Last Thursday the Suffolk University Law School hosted an event run by Massachusetts Peace Action on how to end the war in Afghanistan. Massachusetts Peace Action is a non-profit organization which aims to promote human rights and end war through grassroots organizing and community education.
The guest speaker was David Cortright, the director of Policy Studies at the Kroc Institute for International Peace Studies at the University of Notre Dame and chair of the board of the Fourth Freedom Forum. As the author or editor of 17 books on non-violence and a former active-duty soldier who opposed the Vietnam War, he discussed alternative ways the United States could lend a hand in Afghanistan without having thousands of troops on the ground.
According to Cortright, our peace strategy has been to defeat the Taliban until they reconcile and he believes that there is no possibility this could work in the future. Though there are plans to remove most of the soldiers from Afghanistan by 2014, it is likely that 10-20,000 will stay behind indefinitely, a strategy which Cortright believes is worsening the situation in Afghanistan.
“This policy is not moral,” he said. “It’s not effective, and it is leading to chaos. This is what the Taliban lives on.”
Cortright explained that terrorist groups have political agendas. Currently, their only purpose is to remove opposing occupation. There have been no records of Taliban attacks outside of their own territories. In fact, over 90 percent of suicide bombings have occurred to drive out foreign forces.
“They are waging war on the United States because we went there,” he said.
At this moment, there are over 400,000 American troops fighting against an estimated 20,000 armed insurgents. Cortright believes that the United States should focus its energy and spending on social development programs instead of military planning.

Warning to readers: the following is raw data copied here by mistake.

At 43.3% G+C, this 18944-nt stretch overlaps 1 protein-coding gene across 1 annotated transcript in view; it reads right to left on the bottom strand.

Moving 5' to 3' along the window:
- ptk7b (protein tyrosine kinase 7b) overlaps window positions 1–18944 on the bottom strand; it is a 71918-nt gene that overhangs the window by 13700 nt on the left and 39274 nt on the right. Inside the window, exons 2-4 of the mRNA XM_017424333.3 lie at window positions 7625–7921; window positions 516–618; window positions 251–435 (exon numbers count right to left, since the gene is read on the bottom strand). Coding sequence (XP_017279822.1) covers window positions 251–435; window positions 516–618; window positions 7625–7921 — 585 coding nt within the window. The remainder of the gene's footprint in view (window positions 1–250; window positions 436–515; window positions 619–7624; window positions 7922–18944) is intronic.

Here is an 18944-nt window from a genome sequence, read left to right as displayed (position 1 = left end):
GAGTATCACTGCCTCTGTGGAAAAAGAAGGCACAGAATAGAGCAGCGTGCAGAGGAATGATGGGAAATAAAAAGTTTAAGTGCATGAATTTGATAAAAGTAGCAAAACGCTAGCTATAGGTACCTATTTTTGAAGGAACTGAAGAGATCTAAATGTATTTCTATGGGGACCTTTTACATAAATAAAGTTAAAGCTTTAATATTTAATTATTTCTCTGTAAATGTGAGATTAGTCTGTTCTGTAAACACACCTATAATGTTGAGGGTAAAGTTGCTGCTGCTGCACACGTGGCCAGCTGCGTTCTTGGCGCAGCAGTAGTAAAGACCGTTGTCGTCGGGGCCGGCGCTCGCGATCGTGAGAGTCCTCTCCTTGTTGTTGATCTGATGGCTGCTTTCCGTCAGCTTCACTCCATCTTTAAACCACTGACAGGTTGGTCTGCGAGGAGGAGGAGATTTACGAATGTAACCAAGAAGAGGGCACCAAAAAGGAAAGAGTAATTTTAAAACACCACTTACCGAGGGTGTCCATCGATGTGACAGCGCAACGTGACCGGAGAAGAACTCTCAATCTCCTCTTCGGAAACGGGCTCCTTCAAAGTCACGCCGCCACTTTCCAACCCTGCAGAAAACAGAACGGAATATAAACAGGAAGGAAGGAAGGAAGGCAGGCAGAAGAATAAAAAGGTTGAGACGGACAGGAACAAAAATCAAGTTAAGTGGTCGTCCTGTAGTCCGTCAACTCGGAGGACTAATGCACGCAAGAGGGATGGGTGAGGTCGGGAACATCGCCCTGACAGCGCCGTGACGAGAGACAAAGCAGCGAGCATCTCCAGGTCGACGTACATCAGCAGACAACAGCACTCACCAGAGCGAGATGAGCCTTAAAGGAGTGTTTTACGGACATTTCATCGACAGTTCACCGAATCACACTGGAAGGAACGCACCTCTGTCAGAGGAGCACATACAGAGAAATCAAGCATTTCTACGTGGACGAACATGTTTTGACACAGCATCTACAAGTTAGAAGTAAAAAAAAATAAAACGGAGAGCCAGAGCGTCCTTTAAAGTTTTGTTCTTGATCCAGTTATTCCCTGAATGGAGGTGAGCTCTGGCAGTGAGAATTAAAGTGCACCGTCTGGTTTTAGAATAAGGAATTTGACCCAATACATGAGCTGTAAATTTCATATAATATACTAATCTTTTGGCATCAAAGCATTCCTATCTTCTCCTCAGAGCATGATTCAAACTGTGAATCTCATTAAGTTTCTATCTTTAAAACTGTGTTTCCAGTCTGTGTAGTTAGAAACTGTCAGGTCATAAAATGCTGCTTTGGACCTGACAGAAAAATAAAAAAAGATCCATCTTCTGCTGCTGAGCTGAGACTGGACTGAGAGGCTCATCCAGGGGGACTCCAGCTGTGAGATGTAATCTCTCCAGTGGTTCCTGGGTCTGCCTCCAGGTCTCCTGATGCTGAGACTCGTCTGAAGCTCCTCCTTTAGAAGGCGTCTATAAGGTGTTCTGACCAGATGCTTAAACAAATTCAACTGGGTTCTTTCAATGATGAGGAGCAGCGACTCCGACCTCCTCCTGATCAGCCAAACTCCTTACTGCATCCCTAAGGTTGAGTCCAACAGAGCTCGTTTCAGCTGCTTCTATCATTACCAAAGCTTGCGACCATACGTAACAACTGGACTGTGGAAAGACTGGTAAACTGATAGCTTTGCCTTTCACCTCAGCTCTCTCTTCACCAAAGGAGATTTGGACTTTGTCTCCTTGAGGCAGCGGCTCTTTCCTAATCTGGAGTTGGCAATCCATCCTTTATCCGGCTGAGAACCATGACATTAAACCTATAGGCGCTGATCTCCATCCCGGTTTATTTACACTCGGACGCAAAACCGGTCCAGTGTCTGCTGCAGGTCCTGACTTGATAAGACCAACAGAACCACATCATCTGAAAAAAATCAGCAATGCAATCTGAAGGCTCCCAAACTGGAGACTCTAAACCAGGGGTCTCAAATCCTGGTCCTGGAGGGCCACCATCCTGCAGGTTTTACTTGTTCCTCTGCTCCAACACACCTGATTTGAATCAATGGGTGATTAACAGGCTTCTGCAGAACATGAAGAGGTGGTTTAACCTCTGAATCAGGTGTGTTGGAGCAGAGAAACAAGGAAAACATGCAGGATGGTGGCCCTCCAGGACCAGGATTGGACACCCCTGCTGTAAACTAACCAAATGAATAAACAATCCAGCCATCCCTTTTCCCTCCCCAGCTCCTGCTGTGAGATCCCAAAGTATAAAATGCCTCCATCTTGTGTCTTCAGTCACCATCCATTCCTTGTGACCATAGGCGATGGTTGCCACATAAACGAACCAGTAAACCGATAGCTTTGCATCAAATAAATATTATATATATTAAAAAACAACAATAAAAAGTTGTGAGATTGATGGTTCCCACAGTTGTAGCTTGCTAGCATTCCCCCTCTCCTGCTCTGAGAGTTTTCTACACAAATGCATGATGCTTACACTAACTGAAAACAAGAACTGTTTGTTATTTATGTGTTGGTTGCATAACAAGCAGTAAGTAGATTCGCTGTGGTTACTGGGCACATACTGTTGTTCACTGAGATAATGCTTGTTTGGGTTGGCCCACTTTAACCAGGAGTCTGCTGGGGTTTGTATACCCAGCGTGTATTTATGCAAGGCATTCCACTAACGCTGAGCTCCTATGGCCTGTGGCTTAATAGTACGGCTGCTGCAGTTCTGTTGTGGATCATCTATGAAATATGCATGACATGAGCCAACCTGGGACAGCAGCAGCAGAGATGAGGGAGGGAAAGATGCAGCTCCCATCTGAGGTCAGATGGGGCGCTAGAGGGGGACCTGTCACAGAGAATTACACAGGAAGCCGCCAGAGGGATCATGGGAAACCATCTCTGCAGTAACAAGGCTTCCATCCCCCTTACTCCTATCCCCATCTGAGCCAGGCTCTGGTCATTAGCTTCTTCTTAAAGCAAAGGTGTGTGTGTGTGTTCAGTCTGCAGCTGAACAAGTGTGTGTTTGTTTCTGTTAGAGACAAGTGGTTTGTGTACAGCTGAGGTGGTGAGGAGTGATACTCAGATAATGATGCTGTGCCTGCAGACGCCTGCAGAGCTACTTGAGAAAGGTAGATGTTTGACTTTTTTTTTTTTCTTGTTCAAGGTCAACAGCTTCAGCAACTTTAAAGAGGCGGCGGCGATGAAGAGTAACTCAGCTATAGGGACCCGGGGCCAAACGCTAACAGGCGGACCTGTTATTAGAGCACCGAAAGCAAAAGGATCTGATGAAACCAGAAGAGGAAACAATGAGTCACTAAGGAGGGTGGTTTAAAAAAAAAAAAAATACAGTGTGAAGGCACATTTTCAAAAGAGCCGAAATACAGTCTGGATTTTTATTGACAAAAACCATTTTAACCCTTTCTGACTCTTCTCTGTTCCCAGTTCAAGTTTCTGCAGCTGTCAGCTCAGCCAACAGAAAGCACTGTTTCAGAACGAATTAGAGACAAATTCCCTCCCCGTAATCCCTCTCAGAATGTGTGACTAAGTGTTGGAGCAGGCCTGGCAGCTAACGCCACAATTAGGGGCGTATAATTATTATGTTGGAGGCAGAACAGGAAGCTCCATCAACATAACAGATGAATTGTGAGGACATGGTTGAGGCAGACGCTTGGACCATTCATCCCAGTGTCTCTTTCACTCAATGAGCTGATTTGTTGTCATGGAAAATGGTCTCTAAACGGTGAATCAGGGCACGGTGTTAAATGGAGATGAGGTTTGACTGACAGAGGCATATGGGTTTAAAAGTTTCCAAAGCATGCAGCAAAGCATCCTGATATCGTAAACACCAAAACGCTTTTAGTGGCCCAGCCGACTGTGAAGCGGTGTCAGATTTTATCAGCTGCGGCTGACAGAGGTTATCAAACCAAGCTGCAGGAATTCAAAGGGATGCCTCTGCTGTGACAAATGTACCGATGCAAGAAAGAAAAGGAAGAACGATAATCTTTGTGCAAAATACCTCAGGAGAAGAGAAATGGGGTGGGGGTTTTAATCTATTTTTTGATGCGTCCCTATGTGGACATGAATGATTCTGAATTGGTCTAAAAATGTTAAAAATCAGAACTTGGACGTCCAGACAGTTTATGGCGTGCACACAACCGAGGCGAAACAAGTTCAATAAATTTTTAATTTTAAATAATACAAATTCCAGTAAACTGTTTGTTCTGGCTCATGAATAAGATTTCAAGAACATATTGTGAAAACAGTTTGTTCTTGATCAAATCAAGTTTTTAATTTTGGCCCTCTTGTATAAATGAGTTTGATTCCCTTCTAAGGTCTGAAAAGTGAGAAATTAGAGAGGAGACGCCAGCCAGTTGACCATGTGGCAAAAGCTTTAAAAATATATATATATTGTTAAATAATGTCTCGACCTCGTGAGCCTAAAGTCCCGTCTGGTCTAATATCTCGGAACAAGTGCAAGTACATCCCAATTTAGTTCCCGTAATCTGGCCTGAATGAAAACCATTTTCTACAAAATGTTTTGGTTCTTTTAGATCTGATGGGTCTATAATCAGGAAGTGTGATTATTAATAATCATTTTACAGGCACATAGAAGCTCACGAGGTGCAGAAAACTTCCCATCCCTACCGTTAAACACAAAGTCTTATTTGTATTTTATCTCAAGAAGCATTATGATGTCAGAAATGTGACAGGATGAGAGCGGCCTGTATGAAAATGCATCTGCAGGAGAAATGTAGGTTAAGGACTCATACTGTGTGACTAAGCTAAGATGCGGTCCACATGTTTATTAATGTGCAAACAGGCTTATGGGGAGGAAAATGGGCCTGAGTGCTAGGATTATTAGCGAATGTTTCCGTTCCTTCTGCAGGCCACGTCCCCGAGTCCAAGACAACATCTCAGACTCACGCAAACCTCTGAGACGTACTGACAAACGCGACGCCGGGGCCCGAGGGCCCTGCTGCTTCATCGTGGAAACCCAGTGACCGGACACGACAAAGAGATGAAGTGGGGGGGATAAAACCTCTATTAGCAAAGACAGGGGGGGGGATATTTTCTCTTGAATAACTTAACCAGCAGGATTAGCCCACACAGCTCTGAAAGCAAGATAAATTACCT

“If your main tool is a hammer,” he said, “every problem looks like a nail. Military planning is our primary instrument.”
He laid out a five-step action plan for the United States regarding its involvement in Afghanistan. First, foreign military disengagement would have to occur, followed by political reconciliation, and power sharing with Afghanistan. Third, there must be a diplomatic contact group of neighboring states, and there must be an interim protection force put in place. Lastly, there must be sustained large-scale support for development and human rights. Cortright strongly emphasized public education programs as part of Afghanistan’s social development.
Since insurgent groups have political goals, they must at some point face the public to strengthen their cause. Cortright believes that if the Taliban were to form their own party and face the political process in Afghanistan, they would fail. When they were in power they were not a popular group. Furthermore, the insurgents do not have the fire power to take over the capital city of Kabul.
In order to implement the strategy that Cortright outlined, individuals must be trained to do the policing in Afghanistan, security must be provided for those working on social development programs, and there is always the possibility that the country will default and a civil war will occur. Still, Cortright believes that no progress can be made until the soldiers are removed from Afghanistan.